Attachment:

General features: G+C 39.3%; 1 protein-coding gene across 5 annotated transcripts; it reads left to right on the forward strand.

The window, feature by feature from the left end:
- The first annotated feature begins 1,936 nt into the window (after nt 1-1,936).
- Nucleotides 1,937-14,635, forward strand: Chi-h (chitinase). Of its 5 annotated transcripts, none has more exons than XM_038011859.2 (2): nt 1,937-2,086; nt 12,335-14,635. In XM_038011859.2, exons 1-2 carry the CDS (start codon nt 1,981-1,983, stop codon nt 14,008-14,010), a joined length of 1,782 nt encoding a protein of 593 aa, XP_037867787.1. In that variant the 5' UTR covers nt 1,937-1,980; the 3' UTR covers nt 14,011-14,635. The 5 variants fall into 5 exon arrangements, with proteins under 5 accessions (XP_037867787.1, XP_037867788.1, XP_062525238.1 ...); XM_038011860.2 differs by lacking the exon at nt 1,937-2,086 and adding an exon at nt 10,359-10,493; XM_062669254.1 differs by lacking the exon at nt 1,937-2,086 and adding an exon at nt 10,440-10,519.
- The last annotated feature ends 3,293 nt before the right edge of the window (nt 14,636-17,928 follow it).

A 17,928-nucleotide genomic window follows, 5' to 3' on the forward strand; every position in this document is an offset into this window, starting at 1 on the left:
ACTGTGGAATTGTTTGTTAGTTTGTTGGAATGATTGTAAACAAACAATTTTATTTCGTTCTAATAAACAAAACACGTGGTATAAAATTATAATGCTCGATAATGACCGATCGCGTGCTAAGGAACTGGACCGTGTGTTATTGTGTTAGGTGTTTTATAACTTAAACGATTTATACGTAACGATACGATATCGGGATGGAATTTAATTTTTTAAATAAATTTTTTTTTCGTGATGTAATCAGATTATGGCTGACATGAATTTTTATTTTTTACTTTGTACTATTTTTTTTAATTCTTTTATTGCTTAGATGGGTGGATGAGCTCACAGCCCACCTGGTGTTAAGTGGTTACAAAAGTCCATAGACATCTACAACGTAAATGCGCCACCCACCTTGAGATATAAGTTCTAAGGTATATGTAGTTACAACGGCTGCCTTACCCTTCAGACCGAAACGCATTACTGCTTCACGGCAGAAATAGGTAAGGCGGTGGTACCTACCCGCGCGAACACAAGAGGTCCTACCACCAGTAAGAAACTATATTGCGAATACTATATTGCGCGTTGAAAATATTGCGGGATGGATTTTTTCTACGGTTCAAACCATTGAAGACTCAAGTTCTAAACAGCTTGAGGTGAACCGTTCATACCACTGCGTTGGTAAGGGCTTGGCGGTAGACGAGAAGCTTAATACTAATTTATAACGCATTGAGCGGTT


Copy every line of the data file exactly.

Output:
General features: G+C 39.3%; 1 protein-coding gene across 5 annotated transcripts; it reads left to right on the forward strand.

The window, feature by feature from the left end:
- The first annotated feature begins 1,936 nt into the window (after nt 1-1,936).
- Nucleotides 1,937-14,635, forward strand: Chi-h (chitinase). Of its 5 annotated transcripts, none has more exons than XM_038011859.2 (2): nt 1,937-2,086; nt 12,335-14,635. In XM_038011859.2, exons 1-2 carry the CDS (start codon nt 1,981-1,983, stop codon nt 14,008-14,010), a joined length of 1,782 nt encoding a protein of 593 aa, XP_037867787.1. In that variant the 5' UTR covers nt 1,937-1,980; the 3' UTR covers nt 14,011-14,635. The 5 variants fall into 5 exon arrangements, with proteins under 5 accessions (XP_037867787.1, XP_037867788.1, XP_062525238.1 ...); XM_038011860.2 differs by lacking the exon at nt 1,937-2,086 and adding an exon at nt 10,359-10,493; XM_062669254.1 differs by lacking the exon at nt 1,937-2,086 and adding an exon at nt 10,440-10,519.
- The last annotated feature ends 3,293 nt before the right edge of the window (nt 14,636-17,928 follow it).

A 17,928-nucleotide genomic window follows, 5' to 3' on the forward strand; every position in this document is an offset into this window, starting at 1 on the left:
ACTGTGGAATTGTTTGTTAGTTTGTTGGAATGATTGTAAACAAACAATTTTATTTCGTTCTAATAAACAAAACACGTGGTATAAAATTATAATGCTCGATAATGACCGATCGCGTGCTAAGGAACTGGACCGTGTGTTATTGTGTTAGGTGTTTTATAACTTAAACGATTTATACGTAACGATACGATATCGGGATGGAATTTAATTTTTTAAATAAATTTTTTTTTCGTGATGTAATCAGATTATGGCTGACATGAATTTTTATTTTTTACTTTGTACTATTTTTTTTAATTCTTTTATTGCTTAGATGGGTGGATGAGCTCACAGCCCACCTGGTGTTAAGTGGTTACAAAAGTCCATAGACATCTACAACGTAAATGCGCCACCCACCTTGAGATATAAGTTCTAAGGTATATGTAGTTACAACGGCTGCCTTACCCTTCAGACCGAAACGCATTACTGCTTCACGGCAGAAATAGGTAAGGCGGTGGTACCTACCCGCGCGAACACAAGAGGTCCTACCACCAGTAAGAAACTATATTGCGAATACTATATTGCGCGTTGAAAATATTGCGGGATGGATTTTTTCTACGGTTCAAACCATTGAAGACTCAAGTTCTAAACAGCTTGAGGTGAACCGTTCATACCACTGCGTTGGTAAGGGCTTGGCGGTAGACGAGAAGCTTAATACTAATTTATAACGCATTGAGCGGTT